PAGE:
Selected by Aimee Nezhukumatathil as the winner of the A. Poulin, Jr. Poetry Prize, Danni Quintos carves a space for brown girls and weird girls in her debut collection of poems.
Two Brown Dots explores what it means to be a racially ambiguous, multiethnic, Asian American woman growing up in Kentucky. In stark, honest poems, Quintos recounts the messiness and confusion of being a typical '90s kid--watching Dirty Dancing at sleepovers, borrowing eye shadow out of a friend's caboodle, crushing on a boy wearing khaki shorts to Sunday mass--while navigating the microagressions of the neighbor kids, the awkwardness of puberty, and the casual cruelties of fellow teenagers. The mixed-race daughter of a dark skinned Filipino immigrant, Quintos retells family stories and Phillipine folklore to try and make sense of an identity with roots on opposite sides of the globe.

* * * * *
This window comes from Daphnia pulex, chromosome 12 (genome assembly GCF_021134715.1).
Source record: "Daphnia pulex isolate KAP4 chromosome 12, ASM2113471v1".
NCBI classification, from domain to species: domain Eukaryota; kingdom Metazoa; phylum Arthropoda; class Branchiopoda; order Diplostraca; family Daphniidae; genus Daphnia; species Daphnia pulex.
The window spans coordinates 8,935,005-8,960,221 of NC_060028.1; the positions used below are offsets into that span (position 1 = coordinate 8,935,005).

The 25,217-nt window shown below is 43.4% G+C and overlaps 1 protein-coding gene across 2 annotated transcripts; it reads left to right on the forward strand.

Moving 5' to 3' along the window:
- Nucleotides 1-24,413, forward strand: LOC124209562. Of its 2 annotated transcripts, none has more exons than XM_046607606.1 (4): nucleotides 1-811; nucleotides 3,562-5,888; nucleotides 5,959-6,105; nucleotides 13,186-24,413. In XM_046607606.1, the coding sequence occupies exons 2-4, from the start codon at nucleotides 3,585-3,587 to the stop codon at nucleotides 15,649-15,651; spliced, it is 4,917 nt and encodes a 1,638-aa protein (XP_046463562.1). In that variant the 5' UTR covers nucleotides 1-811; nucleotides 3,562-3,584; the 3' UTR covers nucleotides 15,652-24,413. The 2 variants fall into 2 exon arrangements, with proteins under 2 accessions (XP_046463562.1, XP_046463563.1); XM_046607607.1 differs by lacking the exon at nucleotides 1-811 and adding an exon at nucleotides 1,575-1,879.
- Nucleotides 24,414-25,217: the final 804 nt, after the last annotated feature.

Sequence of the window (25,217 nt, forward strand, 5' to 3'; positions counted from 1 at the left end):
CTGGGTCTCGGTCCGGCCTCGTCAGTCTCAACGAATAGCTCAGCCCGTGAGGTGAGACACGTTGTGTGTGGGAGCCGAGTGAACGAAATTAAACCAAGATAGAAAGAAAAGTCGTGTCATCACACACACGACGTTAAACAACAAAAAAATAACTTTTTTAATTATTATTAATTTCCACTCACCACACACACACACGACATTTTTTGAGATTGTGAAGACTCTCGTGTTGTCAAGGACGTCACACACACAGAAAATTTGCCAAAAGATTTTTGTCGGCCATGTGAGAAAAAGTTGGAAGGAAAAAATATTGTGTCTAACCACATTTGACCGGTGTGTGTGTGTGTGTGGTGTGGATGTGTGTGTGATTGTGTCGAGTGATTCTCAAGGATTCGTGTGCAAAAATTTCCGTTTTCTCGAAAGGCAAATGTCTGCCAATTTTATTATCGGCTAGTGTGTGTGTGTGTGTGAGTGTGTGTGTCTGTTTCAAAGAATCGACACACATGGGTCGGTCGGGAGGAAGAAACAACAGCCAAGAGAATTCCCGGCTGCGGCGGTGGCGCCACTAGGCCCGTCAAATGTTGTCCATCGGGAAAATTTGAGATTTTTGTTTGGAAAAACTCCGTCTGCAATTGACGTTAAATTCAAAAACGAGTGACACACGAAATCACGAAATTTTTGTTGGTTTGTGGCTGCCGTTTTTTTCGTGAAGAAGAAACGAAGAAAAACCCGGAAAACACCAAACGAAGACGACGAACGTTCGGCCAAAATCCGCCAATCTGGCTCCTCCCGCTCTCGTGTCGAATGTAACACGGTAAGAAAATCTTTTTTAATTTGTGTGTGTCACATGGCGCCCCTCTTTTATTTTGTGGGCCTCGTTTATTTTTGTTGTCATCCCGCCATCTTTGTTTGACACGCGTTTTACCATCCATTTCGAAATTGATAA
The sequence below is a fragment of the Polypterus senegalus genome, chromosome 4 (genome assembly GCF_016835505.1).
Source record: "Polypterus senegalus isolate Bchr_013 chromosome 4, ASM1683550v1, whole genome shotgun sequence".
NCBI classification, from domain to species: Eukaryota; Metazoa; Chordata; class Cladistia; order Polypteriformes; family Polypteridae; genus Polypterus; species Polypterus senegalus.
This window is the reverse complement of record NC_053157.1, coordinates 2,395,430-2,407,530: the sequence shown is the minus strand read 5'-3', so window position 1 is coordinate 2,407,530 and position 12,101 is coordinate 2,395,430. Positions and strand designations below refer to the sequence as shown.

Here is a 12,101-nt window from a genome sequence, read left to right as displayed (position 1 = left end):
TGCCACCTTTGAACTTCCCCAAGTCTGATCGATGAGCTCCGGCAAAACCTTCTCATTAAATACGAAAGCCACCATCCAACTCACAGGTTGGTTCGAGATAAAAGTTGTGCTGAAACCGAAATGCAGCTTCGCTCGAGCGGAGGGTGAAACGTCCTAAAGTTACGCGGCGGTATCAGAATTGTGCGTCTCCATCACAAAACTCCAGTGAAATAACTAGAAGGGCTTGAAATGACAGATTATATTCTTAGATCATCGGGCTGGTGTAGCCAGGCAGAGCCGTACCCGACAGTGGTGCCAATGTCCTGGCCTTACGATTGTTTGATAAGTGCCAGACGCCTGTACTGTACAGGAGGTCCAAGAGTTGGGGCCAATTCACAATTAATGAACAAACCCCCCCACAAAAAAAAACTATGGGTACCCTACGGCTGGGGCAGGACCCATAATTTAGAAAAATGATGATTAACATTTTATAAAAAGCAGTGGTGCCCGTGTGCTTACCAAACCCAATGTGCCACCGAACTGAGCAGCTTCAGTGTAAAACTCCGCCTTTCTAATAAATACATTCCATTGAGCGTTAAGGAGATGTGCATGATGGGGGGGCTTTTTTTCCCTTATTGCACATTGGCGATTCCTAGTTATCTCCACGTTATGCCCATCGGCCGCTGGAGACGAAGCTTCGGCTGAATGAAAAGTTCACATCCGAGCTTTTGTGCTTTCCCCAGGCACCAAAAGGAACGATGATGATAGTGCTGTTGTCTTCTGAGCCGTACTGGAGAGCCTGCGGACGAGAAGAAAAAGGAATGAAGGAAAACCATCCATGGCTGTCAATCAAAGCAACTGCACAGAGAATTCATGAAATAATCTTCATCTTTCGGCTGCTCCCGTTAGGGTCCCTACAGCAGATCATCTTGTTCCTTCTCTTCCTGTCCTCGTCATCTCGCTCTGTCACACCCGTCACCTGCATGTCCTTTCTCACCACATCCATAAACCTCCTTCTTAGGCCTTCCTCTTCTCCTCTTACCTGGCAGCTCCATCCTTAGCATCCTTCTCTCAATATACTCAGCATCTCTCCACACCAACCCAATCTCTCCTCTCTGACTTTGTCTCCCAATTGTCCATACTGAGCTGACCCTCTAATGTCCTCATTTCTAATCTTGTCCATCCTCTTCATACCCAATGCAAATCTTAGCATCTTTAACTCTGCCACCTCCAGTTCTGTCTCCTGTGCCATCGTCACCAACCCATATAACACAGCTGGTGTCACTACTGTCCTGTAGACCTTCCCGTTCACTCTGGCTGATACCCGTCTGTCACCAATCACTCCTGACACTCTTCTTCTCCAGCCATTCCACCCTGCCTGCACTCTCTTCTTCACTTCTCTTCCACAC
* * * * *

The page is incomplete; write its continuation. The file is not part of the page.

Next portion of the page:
With clear-eyed candor and a wry sense of humor, Quintos teases the line between tokenism and representation, between assimilation and belonging, offering a potent antidote to the assumption that "American" means "white." Encompassing a whole journey from girlhood to motherhood, Two Brown Dots subverts stereotypes to reclaim agency and pride in the realness and rawness and unprettyness of a brown girl's body, boldly declaring: We exist, we belong, we are from here, and we will continue to be.